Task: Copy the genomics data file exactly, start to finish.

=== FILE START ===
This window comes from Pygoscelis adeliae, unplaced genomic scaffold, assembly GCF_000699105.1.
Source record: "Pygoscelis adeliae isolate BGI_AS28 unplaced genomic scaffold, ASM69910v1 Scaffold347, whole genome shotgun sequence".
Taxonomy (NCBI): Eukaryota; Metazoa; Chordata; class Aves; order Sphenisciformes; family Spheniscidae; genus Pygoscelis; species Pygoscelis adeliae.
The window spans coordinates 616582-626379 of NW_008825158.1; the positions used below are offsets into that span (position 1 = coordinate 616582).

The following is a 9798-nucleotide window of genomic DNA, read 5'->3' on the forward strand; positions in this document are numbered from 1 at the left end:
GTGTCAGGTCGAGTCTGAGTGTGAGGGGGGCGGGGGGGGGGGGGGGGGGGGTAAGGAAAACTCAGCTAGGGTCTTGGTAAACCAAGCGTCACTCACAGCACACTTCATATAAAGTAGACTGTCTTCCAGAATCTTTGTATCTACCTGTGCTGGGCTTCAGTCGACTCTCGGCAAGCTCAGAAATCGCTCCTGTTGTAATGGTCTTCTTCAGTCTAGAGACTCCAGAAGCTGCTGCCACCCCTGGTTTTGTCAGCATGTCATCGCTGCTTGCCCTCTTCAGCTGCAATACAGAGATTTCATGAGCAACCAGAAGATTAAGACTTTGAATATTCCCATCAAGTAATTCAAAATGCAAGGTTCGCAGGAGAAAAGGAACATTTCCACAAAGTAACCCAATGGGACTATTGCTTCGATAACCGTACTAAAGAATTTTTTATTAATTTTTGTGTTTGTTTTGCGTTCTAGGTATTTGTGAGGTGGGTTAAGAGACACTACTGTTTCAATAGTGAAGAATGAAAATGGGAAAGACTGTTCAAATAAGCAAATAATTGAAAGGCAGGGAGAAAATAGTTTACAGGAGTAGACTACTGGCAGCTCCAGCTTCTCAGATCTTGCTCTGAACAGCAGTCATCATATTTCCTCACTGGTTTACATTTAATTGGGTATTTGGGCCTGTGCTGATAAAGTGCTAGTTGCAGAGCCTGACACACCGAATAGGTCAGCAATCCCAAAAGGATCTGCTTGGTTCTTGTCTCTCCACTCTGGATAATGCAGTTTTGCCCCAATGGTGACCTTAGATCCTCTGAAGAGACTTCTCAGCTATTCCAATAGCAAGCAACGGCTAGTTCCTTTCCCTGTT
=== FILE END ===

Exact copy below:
This window comes from Pygoscelis adeliae, unplaced genomic scaffold, assembly GCF_000699105.1.
Source record: "Pygoscelis adeliae isolate BGI_AS28 unplaced genomic scaffold, ASM69910v1 Scaffold347, whole genome shotgun sequence".
Taxonomy (NCBI): Eukaryota; Metazoa; Chordata; class Aves; order Sphenisciformes; family Spheniscidae; genus Pygoscelis; species Pygoscelis adeliae.
The window spans coordinates 616582-626379 of NW_008825158.1; the positions used below are offsets into that span (position 1 = coordinate 616582).

The following is a 9798-nucleotide window of genomic DNA, read 5'->3' on the forward strand; positions in this document are numbered from 1 at the left end:
GTGTCAGGTCGAGTCTGAGTGTGAGGGGGGCGGGGGGGGGGGGGGGGGGGGTAAGGAAAACTCAGCTAGGGTCTTGGTAAACCAAGCGTCACTCACAGCACACTTCATATAAAGTAGACTGTCTTCCAGAATCTTTGTATCTACCTGTGCTGGGCTTCAGTCGACTCTCGGCAAGCTCAGAAATCGCTCCTGTTGTAATGGTCTTCTTCAGTCTAGAGACTCCAGAAGCTGCTGCCACCCCTGGTTTTGTCAGCATGTCATCGCTGCTTGCCCTCTTCAGCTGCAATACAGAGATTTCATGAGCAACCAGAAGATTAAGACTTTGAATATTCCCATCAAGTAATTCAAAATGCAAGGTTCGCAGGAGAAAAGGAACATTTCCACAAAGTAACCCAATGGGACTATTGCTTCGATAACCGTACTAAAGAATTTTTTATTAATTTTTGTGTTTGTTTTGCGTTCTAGGTATTTGTGAGGTGGGTTAAGAGACACTACTGTTTCAATAGTGAAGAATGAAAATGGGAAAGACTGTTCAAATAAGCAAATAATTGAAAGGCAGGGAGAAAATAGTTTACAGGAGTAGACTACTGGCAGCTCCAGCTTCTCAGATCTTGCTCTGAACAGCAGTCATCATATTTCCTCACTGGTTTACATTTAATTGGGTATTTGGGCCTGTGCTGATAAAGTGCTAGTTGCAGAGCCTGACACACCGAATAGGTCAGCAATCCCAAAAGGATCTGCTTGGTTCTTGTCTCTCCACTCTGGATAATGCAGTTTTGCCCCAATGGTGACCTTAGATCCTCTGAAGAGACTTCTCAGCTATTCCAATAGCAAGCAACGGCTAGTTCCTTTCCCTGTT